Spain trip day 8: FC Barcelona
BARCELONA, Spain — Eight days into NorCal Premier Soccer’s coaching education trip to Spain came the moment that some of the coaches on the trip had been most looking for, a trip to perhaps the most famous club in the world: FC Barcelona.
The club that is “more than a club,” opened their doors to NorCal Thursday for an extended lecture from Isaac Oriol Guerrero, a UEFA Pro Coach and the head of FCB Escola.
Guerrero began his nearly six-hour lecture by dispelling some of the common misconceptions about FC Barcelona.
“We hate the term ‘tiki-taka,’” Guerrero said about the name of the term for high levels of possession that most associate with Barcelona and Spain. “You need to pass the ball with a purpose, [not just to pass the ball]. Possession is only an idea because possession isn’t important.”
He then touched on the importance Barcelona’s city rivals in RCD Espanyol play in helping both Catalan clubs produce players at a prodigious rate.
“We’re lucky because our neighbor has a very strong academy which helps us grow,” he said. “If you’re on your own in your area, that is a problem.”
He also explained why FC Barcelona believe in starting play through their goalkeeper, requiring the club to always have a netminder with excellent foot skills.
“Our goalkeepers are 100 percent a free man,” he said. “We always have numerical superiority [in the back] because no one is marking the goalkeeper.”
While he would later bring up many other subjects, Guerrero repeated perhaps his most important idea over and over throughout the lecture — the idea that their philosophies and methodologies could be wrong.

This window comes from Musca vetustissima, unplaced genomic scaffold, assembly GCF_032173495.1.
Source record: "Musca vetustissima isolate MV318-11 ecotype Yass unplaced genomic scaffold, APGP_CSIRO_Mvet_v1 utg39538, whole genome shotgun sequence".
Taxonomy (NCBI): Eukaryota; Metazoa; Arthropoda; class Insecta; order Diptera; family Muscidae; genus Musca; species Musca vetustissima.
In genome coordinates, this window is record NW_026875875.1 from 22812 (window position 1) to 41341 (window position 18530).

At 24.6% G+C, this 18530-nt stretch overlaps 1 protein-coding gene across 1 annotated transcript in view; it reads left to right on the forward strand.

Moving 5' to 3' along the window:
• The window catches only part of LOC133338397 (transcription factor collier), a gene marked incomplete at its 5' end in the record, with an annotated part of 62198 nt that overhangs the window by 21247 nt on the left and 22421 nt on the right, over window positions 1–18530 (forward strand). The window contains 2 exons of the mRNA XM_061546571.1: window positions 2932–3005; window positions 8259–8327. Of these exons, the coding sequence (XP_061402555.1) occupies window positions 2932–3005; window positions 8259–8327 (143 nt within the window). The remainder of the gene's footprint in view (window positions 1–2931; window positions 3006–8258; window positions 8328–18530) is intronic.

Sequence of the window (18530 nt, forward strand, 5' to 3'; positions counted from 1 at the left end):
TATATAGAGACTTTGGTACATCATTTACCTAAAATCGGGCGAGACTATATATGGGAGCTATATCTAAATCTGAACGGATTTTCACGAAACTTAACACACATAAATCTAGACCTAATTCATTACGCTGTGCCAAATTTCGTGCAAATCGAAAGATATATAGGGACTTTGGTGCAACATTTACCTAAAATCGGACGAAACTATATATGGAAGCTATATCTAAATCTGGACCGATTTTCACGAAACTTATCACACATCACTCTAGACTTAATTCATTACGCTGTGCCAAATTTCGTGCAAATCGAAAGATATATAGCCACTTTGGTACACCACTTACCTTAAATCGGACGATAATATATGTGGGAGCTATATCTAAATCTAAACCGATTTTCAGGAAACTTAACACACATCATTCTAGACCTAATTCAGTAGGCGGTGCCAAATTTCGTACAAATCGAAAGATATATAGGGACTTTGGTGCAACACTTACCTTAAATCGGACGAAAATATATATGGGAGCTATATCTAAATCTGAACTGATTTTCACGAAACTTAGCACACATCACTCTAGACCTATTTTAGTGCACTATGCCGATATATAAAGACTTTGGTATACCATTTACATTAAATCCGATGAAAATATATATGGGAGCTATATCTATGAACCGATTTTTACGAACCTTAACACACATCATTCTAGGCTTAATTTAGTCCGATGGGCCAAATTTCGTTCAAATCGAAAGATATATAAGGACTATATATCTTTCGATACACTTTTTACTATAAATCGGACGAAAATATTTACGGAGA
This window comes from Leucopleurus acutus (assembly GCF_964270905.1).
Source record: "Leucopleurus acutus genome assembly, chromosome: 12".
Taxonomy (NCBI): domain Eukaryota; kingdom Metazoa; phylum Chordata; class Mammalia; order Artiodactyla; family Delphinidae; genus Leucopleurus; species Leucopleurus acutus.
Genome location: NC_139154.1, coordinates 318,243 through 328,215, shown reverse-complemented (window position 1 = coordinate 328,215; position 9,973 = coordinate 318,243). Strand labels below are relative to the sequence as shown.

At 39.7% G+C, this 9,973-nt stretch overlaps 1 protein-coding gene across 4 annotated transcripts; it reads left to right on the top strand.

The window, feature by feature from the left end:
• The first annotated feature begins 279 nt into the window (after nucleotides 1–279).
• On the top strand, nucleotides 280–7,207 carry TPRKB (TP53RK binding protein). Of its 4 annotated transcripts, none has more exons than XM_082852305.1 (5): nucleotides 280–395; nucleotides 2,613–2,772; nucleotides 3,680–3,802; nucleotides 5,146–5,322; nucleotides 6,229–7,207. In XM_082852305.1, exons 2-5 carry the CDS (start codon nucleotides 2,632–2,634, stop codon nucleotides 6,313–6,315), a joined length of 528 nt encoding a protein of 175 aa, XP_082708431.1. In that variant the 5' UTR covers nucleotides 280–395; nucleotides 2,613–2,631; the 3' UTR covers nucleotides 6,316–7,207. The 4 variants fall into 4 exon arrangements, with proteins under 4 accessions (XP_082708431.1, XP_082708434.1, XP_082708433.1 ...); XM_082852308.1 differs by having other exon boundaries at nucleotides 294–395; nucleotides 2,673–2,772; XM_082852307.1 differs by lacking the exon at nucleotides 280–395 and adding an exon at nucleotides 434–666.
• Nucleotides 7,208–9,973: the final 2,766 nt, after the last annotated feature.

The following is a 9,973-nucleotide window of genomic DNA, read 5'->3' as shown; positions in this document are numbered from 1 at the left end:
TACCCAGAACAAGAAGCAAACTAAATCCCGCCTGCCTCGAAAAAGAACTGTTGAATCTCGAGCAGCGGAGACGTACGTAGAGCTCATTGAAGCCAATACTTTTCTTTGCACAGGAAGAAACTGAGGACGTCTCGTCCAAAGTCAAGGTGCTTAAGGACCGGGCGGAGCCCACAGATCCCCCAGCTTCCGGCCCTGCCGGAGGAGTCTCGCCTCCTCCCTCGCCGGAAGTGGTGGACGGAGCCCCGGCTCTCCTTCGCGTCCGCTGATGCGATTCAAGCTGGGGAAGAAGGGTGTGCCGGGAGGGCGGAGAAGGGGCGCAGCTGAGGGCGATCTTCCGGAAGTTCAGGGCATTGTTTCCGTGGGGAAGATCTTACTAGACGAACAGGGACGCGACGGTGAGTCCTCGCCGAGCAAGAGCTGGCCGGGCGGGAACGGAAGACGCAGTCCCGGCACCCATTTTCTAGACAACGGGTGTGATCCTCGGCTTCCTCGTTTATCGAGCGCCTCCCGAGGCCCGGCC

Because he spoke so quickly and about so many different subjects, we didn’t get the following quote down exactly, but to paraphrase Guerrero: “Just because our methodology works for FC Barcelona doesn’t mean that it’s the right methodology. What works for us may not work for you.”
It’s no secret that FC Barcelona are world-famous for their ability to produce world-class players at an astonishing rate. What is a secret is how much that ability involves environmental, cultural or other outside forces that would prevent the direct transformation of their ideas to another community in another part of the world.
“For me, Guerrero’s point of this isn’t the best model in the world, but to have a philosophy versus believing that one philosophy is the best is important,” said Omar Cervantes, the Director of Coaching & Player Development at San Ramon Futbol Club. “As directors, we might second guess ourselves and say, ‘The Spanish do it this way, the Germans do it this way, who are we as Americans? What do we do?’”
“You’re influenced by outside factors all the time, you want to be the best that you can, so whatever it is that you see, or whatever is the best, or maybe the American model is a mix of everything, it’s hard to say” he added. “I’m convinced that your model or my model or whoever’s model could work. I feel confident that I can go and do what I believe in and not worry about what that director thinks or what that parent thinks.”
Our directors of coaching will no doubt return from the trip with a plethora of profound tactical, technical and philosophical ideas from this lecture to implement in their daily trainings.
But it’s important to note that these aspects of Guerrero’s lecture don’t come in a one-size-fits-all model — Barcelona isn’t Northern California and Northern California isn’t Barcelona.
“It’s my philosophy, my methodology, my ideas. Guerrero showed me to believe in my model,” Cervantes said. “It may not be the best model for everyone, but it works for us.”